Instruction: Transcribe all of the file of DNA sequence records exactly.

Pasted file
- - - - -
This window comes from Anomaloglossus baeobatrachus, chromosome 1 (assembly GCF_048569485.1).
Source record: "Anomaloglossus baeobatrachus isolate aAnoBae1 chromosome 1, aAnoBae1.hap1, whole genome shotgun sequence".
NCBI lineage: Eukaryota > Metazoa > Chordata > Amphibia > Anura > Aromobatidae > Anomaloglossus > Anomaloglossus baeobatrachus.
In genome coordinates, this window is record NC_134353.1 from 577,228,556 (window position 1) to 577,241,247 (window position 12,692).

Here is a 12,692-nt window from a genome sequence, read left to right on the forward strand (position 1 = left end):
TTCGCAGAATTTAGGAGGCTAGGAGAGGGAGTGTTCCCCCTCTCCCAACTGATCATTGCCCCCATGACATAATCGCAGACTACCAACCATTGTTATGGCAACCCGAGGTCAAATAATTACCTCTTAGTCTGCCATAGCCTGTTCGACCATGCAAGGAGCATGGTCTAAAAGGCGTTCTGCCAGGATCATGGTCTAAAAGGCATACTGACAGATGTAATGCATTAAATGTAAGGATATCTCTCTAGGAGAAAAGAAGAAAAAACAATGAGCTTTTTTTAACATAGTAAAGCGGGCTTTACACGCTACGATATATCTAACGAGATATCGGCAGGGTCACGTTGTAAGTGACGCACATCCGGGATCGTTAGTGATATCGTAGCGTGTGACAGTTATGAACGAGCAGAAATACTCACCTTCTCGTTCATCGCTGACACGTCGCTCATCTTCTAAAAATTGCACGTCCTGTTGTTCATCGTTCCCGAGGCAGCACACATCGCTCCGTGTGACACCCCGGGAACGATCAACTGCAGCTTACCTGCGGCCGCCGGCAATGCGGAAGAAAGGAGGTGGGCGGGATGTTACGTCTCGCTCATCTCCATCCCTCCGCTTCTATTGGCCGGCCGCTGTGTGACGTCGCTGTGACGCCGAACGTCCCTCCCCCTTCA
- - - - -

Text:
This window comes from Anomaloglossus baeobatrachus, chromosome 1 (assembly GCF_048569485.1).
Source record: "Anomaloglossus baeobatrachus isolate aAnoBae1 chromosome 1, aAnoBae1.hap1, whole genome shotgun sequence".
NCBI lineage: Eukaryota > Metazoa > Chordata > Amphibia > Anura > Aromobatidae > Anomaloglossus > Anomaloglossus baeobatrachus.
In genome coordinates, this window is record NC_134353.1 from 577,228,556 (window position 1) to 577,241,247 (window position 12,692).

Here is a 12,692-nt window from a genome sequence, read left to right on the forward strand (position 1 = left end):
TTCGCAGAATTTAGGAGGCTAGGAGAGGGAGTGTTCCCCCTCTCCCAACTGATCATTGCCCCCATGACATAATCGCAGACTACCAACCATTGTTATGGCAACCCGAGGTCAAATAATTACCTCTTAGTCTGCCATAGCCTGTTCGACCATGCAAGGAGCATGGTCTAAAAGGCGTTCTGCCAGGATCATGGTCTAAAAGGCATACTGACAGATGTAATGCATTAAATGTAAGGATATCTCTCTAGGAGAAAAGAAGAAAAAACAATGAGCTTTTTTTAACATAGTAAAGCGGGCTTTACACGCTACGATATATCTAACGAGATATCGGCAGGGTCACGTTGTAAGTGACGCACATCCGGGATCGTTAGTGATATCGTAGCGTGTGACAGTTATGAACGAGCAGAAATACTCACCTTCTCGTTCATCGCTGACACGTCGCTCATCTTCTAAAAATTGCACGTCCTGTTGTTCATCGTTCCCGAGGCAGCACACATCGCTCCGTGTGACACCCCGGGAACGATCAACTGCAGCTTACCTGCGGCCGCCGGCAATGCGGAAGAAAGGAGGTGGGCGGGATGTTACGTCTCGCTCATCTCCATCCCTCCGCTTCTATTGGCCGGCCGCTGTGTGACGTCGCTGTGACGCCGAACGTCCCTCCCCCTTCA